My long-time best friend, C., was raised one block from me in a small town in Arkansas. One small-town block. Three houses away. So imagine my surprise recently when she told me that she didn't think she was "Southern." All I can figure is that there was some sort of a bump in the Mason-Dixon line (like a wormhole or a fluctuation in the space-time continuum), because I know I was raised in the South (cap S). I guess it is the difference between her mother and mine. But my mother was every inch the Southern lady. Just get my mom mad and listen to her accent deepen. She never raises her voice, but she could make me feel like I was being sliced and diced.

But whether I have a "southern" accent or an "Arkansas" accent or just a good ol' "hick" accent, I have an accent, and it has been the source of amusement to store clerks and fellow employees and bus passengers all over SoCal. After three years out here, I feel that my accent has faded considerably. But I am forced to rethink that assessment every time I say "Thank you" to a 7-11 clerk and hear the standard response: "You're not from here, are you." In fact, like "I can name that tune in three notes, Bob," I can elicit that response with a single word: "hello."

For example, I have a tendency to put too many syllables in some words (hotel = ho tay el) and too few in others (you all = yall). And my long a's sometimes sound like long i's (so that Katie can be mistaken for Heidi). But that is not what it is that makes the biggest difference between Nancy speak and SoCal speak. How do I explain it. My ups are where their downs are and my downs are where their ups are. It is a different lilt, a different rhythm. It's like every sentence ends with a question mark instead of a period or something.... It's just different.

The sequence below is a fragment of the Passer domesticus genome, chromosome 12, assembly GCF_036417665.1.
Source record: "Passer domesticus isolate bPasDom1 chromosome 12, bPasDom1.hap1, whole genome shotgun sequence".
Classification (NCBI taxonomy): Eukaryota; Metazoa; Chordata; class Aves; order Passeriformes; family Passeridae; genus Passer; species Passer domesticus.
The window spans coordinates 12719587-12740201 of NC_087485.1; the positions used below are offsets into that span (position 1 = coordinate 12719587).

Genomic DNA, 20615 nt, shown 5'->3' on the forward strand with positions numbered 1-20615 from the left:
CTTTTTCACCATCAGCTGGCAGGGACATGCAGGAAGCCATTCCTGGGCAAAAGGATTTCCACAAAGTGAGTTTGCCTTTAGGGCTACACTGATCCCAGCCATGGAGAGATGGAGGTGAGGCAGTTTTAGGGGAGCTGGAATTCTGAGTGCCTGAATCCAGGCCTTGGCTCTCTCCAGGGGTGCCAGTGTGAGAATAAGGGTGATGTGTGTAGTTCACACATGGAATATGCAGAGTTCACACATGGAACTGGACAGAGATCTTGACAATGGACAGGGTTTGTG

The president of the company at which I currently work loves to introduce me to visitors so they can hear me talk. He takes great pride in the fact that I am from Arkansas. I think it is his version of "hiring the handicapped." I don't mind. I turn it on and throw in a few "Howdie doos" and an "I'll swan!" and an "It's nice to meet yall." And if they are really curious, I press a white handkerchief to my brow, complain of the vapors, and offer everyone a mint julep.

One time my daughter, my husband, and I were riding a city bus from the bus station in San Diego out to the zoo. There was a man on the bus who was a bit, ummmm, crazy. He was talking non-stop to anyone and everyone. My daughter and I didn't say a word, not to him, not to each other. However, as we got off the bus, he said to us, with a grin, "Southern Belles, eh?" I will never figure out how he knew that. I don't THINK we had our southern belle name tags on that day.....

Someday I am going to make a comprehensive translation guide for SoCal speak (e.g., Interstate 5 = THE 5; sliding glass door = slider). I think it will provide valuable assistance to those who follow me out here.

Yeah, I know. I am just a country girl with delusions of grandeur. So sue me.

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Friday, April 23, 2004

You Can Check Out, but You Can Never Leave

Here is what I am learning about looking for a job in the U.S.of A.

If you don't live in California and you are wanting a job in California, California companies don't trust that you really MEAN it, because you don't actually know what the cost of living is like out here. Therefore, California companies are starting to look more and more for people who already live in California and have recovered from the original sticker shock of moving out here (through intense therapy or, perhaps, a brain transplant). Unfortunately, one can understand their fears; many have taken candidates all the way through to the final offer before the candidate has realized that a house worth $150K in Podunk is going to run him $1mil in Ellay.